Tuesday, December 02, 2008

The State of Modern Orthodox Education

Atid published a new booklet, Teaching Toward Tomorrow: Setting an Agenda for Modern Orthodox Education, that contains essays from a symposium on the current state and future directions of Modern Orthodox education. The essays are fascinating and, I found, somewhat depressing. Basically, educators and scholars sat down to write what they consider the biggest problems. However, there was such wide disagreement that you basically have a long laundry list of terrible problems. The authors were so far apart that there are three different essays trying to sum up the discussion.

Click here to read moreOne writer, R. Jay Goldmintz (of Ramaz) makes the point that by discussing problems they are overlooking the successes. So, inherently, this discussion is going to be about the big challenges. Could be. Regardless, it seems to me that the most important issue of Jewish education is something that R. Mark Gottlieb (of MTA) discusses, transmitting to students a Jewish worldview. R. Gottlieb wants to create a course on the Jewish worldview but I think Dr. Jon Levisohn (of Brandeis) is right that while this may be an interesting course, this is something that has to be incorporated into all of the courses. Mussar/Hashkafah should pervade throughout every discussion, whether in Jewish or secular studies. Wherever you can find an opportunity to show students how they can see the world through Jewish eyes, you should. Because with this lesson learned, everything else Jewish will come in time.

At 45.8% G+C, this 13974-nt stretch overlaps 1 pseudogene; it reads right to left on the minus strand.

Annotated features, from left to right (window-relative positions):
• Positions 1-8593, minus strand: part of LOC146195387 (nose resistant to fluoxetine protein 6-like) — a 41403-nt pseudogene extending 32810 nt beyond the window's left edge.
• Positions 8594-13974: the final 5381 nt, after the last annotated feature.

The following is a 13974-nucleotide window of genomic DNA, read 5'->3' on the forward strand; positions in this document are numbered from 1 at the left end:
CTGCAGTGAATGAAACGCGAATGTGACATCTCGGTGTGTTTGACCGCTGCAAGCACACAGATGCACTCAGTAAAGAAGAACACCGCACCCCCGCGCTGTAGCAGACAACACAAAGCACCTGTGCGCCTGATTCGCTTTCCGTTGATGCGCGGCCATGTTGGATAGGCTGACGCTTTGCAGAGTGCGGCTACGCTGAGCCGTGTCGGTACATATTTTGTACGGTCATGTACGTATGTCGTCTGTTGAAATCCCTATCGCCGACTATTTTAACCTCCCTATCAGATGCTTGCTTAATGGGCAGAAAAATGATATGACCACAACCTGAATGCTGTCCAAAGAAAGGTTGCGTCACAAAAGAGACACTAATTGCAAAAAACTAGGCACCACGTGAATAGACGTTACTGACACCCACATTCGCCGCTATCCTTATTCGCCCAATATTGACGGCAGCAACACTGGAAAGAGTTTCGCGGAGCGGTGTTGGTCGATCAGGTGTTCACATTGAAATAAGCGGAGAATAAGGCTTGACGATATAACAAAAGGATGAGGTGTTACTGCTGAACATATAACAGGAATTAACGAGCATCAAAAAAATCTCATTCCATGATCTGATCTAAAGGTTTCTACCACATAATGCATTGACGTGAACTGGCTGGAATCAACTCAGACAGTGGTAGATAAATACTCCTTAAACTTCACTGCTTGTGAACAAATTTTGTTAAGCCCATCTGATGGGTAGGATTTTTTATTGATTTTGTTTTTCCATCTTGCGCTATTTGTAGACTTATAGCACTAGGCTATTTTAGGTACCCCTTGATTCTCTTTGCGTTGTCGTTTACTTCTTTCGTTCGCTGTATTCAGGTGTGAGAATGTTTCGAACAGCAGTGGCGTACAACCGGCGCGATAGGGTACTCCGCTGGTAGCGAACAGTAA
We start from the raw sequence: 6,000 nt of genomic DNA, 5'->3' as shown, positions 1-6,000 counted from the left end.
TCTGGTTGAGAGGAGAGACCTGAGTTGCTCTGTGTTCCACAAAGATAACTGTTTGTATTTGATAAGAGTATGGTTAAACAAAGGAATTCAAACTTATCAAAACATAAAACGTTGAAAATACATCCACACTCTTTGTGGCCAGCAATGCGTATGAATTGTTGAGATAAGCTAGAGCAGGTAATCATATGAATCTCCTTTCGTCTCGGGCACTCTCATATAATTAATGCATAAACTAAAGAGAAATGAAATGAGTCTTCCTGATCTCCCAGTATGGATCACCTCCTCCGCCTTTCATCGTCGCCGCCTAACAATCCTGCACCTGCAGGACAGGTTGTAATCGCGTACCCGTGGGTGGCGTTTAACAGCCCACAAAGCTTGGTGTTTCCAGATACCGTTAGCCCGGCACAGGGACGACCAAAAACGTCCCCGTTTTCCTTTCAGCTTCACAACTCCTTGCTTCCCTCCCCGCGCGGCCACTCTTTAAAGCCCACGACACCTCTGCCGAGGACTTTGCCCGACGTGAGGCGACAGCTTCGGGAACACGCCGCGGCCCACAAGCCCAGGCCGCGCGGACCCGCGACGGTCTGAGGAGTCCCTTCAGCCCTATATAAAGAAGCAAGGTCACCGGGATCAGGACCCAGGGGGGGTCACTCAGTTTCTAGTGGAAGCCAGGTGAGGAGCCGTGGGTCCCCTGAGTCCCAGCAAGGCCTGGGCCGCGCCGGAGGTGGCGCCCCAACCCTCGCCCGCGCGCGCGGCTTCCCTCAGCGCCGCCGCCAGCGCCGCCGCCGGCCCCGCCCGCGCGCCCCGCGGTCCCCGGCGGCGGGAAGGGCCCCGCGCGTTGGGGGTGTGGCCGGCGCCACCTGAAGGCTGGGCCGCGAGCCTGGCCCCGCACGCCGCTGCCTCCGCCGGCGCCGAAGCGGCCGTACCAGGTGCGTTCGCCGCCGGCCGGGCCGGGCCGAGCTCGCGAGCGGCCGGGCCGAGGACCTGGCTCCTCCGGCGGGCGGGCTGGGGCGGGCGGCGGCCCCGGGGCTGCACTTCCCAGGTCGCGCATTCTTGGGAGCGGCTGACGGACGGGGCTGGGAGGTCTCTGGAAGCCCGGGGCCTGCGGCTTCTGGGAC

I think that one of the reasons that Jewish educators have such a hard time in Modern Orthodox schools is because those schools are often "big tents" and include students from a wide variety of backgrounds. So it isn't surprising if many students do not graduate with an attachment to Judaism of the type expected from devout Orthodox Jews. I can't speak to how this affects other students and how (and what) teachers teach. I think this seems like an issue that is worth studying.

In general, I think an issue is how to define success in education. R. Shalom Carmy (of YU) discusses this a little at the beginning of his essay. The feeling I got from reading this booklet is that Modern Orthodox education is not particularly successful, but I'm not sure that this is true nor what the authors were trying to say. You will never be able to teach everything you want to every student. There will always be a spectrum of students, between those who imbibe the full lesson and those who take in nothing. Given the varied starting points of these students, it seems difficult to me to determine how influential Modern Orthodox education is on its students. That might be an issure that is also worth studying.

Note that none of this should imply that Charedi education doesn't have problems. They've got plenty of them.

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